For parents, one of the real contributions of the account of Adam and Eve is that it illuminates the challenges children face as they grow beyond simple obedience to the mature use of agency. For the first part of childhood, the most important task for children is obedience, learning to follow parental advice very strictly. However, as children grow older, they gradually must pay more attention to the task of learning to act independently. In the beginning, parents personally show three-year-old children exactly when and where to cross the street. Such guidance at age fourteen is seldom appropriate. In fact, if adolescents do not eventually pay more attention to this second task, they become in a real sense crippled, continually dependent on parents to make their decisions.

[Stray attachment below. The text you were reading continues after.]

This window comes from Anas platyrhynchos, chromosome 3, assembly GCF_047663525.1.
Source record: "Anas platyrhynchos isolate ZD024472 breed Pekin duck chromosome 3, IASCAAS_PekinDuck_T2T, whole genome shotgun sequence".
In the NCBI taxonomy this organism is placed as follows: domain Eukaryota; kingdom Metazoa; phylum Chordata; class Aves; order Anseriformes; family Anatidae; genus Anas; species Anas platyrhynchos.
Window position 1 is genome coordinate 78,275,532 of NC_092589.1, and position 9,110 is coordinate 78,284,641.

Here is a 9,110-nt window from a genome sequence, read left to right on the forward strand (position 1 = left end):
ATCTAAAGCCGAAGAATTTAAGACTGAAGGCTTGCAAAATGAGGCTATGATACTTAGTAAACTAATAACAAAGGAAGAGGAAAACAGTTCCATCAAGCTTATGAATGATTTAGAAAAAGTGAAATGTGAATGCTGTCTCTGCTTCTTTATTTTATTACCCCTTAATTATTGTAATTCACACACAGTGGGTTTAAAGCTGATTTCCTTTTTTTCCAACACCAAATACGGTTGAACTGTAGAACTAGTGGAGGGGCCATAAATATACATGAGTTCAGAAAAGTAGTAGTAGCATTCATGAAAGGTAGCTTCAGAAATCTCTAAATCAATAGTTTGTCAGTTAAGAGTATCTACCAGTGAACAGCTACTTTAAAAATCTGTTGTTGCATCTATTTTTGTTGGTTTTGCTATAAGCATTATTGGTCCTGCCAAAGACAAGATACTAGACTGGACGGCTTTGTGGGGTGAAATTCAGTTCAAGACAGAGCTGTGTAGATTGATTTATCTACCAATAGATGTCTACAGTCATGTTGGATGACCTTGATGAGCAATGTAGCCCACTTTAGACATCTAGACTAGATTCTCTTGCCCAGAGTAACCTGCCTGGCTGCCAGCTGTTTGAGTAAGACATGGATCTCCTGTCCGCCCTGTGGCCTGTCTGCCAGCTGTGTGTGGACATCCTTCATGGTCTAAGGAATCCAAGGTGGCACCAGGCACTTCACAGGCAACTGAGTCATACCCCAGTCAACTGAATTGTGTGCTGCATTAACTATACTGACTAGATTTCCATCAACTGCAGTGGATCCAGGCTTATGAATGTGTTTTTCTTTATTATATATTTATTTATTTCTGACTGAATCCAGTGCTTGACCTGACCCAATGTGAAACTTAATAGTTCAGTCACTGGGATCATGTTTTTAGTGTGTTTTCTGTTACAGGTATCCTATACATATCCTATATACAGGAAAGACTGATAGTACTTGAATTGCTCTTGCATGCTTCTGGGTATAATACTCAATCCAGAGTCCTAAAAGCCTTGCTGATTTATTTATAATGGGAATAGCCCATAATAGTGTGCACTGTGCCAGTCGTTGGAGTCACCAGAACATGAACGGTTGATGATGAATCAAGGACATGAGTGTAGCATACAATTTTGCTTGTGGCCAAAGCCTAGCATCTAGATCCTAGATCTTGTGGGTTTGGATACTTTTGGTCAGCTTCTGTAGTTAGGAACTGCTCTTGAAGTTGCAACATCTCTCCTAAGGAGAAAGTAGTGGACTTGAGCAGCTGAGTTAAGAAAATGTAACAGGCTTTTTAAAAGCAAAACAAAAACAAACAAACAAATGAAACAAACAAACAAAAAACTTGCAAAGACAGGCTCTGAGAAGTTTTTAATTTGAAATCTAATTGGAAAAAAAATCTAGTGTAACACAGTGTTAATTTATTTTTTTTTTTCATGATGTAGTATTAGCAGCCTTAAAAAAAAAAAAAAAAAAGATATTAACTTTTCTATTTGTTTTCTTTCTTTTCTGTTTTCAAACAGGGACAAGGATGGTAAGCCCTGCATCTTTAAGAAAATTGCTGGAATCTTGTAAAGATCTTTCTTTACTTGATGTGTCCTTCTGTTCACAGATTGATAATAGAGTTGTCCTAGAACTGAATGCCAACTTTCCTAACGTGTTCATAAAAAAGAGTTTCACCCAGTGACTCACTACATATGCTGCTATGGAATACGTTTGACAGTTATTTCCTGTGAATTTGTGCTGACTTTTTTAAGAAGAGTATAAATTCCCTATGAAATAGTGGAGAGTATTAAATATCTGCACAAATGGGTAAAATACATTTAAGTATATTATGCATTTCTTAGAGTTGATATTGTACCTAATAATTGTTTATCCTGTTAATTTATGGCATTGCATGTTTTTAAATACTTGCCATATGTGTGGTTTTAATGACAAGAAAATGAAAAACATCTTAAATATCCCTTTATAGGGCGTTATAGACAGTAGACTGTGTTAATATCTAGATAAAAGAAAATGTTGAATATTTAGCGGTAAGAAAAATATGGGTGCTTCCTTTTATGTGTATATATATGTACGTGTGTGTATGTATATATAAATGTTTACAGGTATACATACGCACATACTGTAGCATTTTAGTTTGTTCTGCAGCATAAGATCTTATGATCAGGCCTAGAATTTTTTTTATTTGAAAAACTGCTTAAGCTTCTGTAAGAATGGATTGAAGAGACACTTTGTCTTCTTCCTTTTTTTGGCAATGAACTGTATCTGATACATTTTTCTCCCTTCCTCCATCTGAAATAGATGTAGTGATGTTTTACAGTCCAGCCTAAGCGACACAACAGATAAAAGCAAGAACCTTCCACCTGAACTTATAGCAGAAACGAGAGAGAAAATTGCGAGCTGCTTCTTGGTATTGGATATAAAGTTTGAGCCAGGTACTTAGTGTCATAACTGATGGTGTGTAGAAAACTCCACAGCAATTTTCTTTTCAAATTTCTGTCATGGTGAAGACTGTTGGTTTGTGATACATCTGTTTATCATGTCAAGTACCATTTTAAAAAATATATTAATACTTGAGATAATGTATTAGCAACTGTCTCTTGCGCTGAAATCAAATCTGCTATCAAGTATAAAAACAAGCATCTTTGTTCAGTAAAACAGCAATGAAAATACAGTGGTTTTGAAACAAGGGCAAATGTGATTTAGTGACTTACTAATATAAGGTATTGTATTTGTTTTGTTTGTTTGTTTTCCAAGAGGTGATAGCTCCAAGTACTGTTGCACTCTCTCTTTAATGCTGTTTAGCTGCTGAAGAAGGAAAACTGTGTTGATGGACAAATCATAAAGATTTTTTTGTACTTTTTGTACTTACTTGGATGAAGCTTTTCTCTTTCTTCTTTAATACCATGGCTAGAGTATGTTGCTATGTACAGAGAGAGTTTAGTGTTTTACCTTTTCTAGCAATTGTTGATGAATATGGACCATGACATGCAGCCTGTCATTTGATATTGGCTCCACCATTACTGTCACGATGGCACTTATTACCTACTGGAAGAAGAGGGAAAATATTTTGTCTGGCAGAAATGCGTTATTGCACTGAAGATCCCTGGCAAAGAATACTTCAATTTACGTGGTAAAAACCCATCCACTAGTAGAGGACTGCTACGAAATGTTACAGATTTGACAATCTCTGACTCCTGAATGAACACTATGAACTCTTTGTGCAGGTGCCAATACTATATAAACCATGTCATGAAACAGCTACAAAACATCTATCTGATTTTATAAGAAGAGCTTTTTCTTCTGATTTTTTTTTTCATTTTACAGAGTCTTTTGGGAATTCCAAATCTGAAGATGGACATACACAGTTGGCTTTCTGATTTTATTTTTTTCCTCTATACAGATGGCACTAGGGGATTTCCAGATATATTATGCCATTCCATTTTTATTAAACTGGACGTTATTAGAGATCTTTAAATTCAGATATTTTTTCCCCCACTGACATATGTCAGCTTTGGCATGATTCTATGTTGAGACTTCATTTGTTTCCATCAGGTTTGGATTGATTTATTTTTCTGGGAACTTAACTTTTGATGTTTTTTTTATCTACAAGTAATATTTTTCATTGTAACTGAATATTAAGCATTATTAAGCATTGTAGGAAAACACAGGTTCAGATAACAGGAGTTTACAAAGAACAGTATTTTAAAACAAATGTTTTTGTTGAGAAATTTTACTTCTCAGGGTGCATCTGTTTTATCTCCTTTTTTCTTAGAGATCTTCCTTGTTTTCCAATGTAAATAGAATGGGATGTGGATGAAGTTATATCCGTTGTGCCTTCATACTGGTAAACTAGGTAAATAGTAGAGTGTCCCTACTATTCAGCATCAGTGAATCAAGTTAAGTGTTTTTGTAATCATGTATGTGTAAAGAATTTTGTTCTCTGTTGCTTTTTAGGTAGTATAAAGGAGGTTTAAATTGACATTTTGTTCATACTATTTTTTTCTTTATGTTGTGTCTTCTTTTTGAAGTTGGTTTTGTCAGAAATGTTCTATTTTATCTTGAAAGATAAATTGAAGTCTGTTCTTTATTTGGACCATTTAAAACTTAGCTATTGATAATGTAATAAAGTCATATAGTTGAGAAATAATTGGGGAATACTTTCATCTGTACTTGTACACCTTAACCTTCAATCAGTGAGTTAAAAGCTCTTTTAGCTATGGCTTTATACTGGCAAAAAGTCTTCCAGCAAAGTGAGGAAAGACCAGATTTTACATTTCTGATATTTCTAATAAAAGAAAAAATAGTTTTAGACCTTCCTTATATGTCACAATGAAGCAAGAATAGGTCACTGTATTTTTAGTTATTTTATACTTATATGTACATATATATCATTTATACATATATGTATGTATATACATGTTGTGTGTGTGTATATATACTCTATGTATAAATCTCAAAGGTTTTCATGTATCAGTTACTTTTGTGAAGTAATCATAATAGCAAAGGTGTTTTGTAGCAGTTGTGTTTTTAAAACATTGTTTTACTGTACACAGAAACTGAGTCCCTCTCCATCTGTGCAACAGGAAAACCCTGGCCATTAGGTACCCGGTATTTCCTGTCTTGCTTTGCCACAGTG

Shifting from obedience to independence is difficult. Ideally, parents should help their children make a gradual transition by carefully guiding the children as they exercise increasingly more independence. But in practice, it is very difficult for parents to know when and where to step back and allow their children freedom. Parents understandably make mistakes—by either giving too much or too little leeway. But even if parents’ timing is perfect, they simply cannot smooth out all the bumps: at some point, all children will make mistakes and have the opportunity to learn from them.